·         Loss of interest and pleasure in things once enjoyed

·         Loss of concentration

·         Low energy and fatigue

·         Oversleeping or hypersomnia

·         Change in appetite and body weight – etc

–        The depressive symptoms occur during a specific season, i.e. winter, for at least 2 consecutive years

–        The symptomatic episodes are more frequent during winter as compared to any other time of the year

Tips to Avoid Winter Blues

As you have known by now that winter blues is a depressive disorder, you simply need to do things that lift up your mood.

So, before booking appointments for photo- and psychotherapies, or taking antidepressant medications, try these mood-lifting tips to beat the seasonal depression this winter. 

Tighten your shoelaces and be on the move

Exercise is a good way to bring out the ‘feel good’ hormones in your body. Besides, it has also been found quite effective in overcoming the depressive symptoms.

So, make a workout routine. Join a gym, go for a run, ride a bicycle, or whatever – but do moderate to vigorous exercise for at least 15 to 30 minutes, five times a week.

Treat yourself to a yummy delight

Winter blues often make people crave for carbs and sugary diet. Eating healthy foods, like fresh fruits, vegetables, seafood, etc, is essential to beat the blues, but it’s always a good idea to take a sneak tweak and cater your taste buds with a delicious meal.

Look for food options that are tasty and healthy at the same time – like a cup of hot chocolate or cocoa drink in the evening. It will boost your serotonin levels making you feel good.

Follow a sleep routine

Warm and cozy beds in the dark mornings of the winter are quite tempting to remain asleep for a little bit more time. This, however, leads to oversleeping which in turn makes you feel tired and lethargic when you wake up.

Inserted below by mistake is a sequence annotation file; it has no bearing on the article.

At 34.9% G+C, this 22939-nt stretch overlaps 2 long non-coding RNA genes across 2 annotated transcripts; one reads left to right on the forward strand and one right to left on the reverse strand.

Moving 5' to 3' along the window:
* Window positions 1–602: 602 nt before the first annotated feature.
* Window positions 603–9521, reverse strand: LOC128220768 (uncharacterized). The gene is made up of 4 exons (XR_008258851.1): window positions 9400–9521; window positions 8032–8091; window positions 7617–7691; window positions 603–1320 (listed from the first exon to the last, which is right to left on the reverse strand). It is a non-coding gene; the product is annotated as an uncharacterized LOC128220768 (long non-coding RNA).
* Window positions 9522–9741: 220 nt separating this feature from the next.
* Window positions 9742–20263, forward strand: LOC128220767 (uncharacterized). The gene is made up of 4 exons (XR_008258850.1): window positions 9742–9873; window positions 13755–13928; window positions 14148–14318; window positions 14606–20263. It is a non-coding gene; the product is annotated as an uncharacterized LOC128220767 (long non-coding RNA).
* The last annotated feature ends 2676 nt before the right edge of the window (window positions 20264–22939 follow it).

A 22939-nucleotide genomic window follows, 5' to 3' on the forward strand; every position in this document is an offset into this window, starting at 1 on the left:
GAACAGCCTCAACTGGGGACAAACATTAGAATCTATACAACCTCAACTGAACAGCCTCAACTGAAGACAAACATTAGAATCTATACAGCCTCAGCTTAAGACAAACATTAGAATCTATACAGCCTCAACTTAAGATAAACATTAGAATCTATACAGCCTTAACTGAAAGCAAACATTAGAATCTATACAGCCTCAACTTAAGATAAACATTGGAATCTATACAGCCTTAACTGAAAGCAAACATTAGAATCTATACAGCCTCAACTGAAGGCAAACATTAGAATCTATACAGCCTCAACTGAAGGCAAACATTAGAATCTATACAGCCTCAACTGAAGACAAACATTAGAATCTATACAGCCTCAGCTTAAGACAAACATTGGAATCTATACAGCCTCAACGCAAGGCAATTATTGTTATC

Stick to a sleeping routine. Set up your alarms to wake up on time. Making a bedtime ritual will help you in combating this seasonal depression.

See the Sunshine

To be the sunshine, you need to see the sunshine. Open your blinds or curtains, and let the sunrays pass through your windows. Take your time out and go outside especially at midday or brighter days to have some natural sunlight. A few minutes’ scroll under the sun during the lunch break is also good. It will lift your mood and also improve your mental and physical well-being.

Try light therapy at home

Obviously, you can’t enjoy the sun during the darker days. In that case, you can have that light therapy at home. Sit by the side of a lamp whose light mimics the natural outdoor light. It will help.

Throw a Party

It’s always good to have your friends or loved ones around you. Throw a small seasonal party, host a dinner, or invite them for a game night. It will be fun.

But remember, over-partying, large gatherings and chronic interpersonal hassles could be stressful for you. So, be moderate in that as well.

Make a To-Do list

Making a To-Do list of manageable tasks is a good way to keep you moving and overcome procrastination during the lazy winter. Try to write down even the minor household chores so that whenever you complete them, you get a feeling of competence and accomplishment.

Moreover, besides ticking the work-related checkpoints, also include things that give you pleasure like having a cup of tea in the evening, or taking your time out for your hobbies. These are some effective ways to alleviate the depressive symptoms.  

Bottom Line

Winter blues, also known as Seasonal Affective Disorder, is a not-so-rare psychological condition characterized by low mood and energy decline during the winter season. Reduced sunlight exposure potentially alters the body’s hormones causing such depressive symptoms. Recognizing symptoms and adopting mood-lifting activities, like exercise, healthy eating, sun exposure, and maintaining routines can help in combating the winter blues efficiently.